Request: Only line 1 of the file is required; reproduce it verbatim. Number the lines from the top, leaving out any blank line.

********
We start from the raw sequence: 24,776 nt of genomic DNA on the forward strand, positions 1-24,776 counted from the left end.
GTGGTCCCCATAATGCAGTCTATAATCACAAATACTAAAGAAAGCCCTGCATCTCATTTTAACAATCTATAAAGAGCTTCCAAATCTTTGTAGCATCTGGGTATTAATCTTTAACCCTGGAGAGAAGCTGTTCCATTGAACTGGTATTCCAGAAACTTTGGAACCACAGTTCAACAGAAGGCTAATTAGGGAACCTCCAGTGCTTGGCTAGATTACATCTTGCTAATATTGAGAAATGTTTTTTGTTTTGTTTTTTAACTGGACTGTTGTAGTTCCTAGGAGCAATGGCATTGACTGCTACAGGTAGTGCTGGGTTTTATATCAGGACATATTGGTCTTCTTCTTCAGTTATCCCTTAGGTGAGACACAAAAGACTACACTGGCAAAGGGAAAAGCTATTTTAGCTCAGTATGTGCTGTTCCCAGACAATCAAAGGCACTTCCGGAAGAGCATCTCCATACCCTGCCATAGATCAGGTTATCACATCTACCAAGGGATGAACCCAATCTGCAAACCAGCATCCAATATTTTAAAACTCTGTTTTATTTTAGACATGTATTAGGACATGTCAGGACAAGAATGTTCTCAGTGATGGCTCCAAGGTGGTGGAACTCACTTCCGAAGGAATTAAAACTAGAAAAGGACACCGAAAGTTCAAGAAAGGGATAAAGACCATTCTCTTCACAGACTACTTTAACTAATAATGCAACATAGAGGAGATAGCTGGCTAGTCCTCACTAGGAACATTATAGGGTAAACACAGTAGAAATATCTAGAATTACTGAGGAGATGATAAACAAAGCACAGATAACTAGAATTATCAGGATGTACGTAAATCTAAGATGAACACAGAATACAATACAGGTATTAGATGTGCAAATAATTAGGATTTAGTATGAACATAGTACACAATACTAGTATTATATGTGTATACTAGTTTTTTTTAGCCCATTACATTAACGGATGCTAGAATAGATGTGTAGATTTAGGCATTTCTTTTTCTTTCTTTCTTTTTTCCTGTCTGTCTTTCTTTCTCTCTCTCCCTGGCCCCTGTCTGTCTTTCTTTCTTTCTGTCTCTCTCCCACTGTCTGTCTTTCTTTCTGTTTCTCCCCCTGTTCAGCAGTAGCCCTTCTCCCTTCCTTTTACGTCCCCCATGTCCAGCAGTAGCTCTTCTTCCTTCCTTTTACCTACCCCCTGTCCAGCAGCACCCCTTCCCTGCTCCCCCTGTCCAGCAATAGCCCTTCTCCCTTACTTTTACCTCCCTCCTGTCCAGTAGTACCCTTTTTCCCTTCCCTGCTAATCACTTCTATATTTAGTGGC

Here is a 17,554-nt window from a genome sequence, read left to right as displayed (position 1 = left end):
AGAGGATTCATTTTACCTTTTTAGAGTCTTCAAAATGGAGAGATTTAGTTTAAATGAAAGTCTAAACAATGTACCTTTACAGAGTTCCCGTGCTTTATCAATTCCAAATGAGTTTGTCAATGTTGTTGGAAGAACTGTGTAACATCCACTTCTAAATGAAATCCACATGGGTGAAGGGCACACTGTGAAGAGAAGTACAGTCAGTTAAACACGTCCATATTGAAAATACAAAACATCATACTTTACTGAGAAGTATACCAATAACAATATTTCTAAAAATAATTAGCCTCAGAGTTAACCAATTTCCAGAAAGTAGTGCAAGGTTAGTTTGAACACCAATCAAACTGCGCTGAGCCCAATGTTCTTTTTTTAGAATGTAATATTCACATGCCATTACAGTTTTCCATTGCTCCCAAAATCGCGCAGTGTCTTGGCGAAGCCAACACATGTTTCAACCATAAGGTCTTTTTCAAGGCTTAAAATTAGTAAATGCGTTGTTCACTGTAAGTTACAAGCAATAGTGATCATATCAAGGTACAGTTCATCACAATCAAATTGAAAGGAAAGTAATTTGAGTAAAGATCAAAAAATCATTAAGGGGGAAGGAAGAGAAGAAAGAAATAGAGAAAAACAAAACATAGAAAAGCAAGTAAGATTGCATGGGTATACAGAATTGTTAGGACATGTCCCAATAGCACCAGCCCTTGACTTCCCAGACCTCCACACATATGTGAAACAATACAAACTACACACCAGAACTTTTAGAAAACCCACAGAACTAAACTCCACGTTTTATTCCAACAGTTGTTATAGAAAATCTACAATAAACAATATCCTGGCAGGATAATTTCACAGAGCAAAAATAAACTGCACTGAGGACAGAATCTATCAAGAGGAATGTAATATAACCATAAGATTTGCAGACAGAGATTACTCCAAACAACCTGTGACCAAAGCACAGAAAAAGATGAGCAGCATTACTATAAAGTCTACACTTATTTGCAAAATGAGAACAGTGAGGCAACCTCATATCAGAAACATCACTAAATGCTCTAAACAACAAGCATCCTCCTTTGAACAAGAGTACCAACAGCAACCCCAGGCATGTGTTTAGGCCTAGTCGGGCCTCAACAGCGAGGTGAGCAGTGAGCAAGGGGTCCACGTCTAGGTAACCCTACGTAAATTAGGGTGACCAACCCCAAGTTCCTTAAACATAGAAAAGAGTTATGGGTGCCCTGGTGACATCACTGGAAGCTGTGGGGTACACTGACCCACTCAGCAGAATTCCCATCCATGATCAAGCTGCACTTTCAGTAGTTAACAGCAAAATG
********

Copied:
We start from the raw sequence: 24,776 nt of genomic DNA on the forward strand, positions 1-24,776 counted from the left end.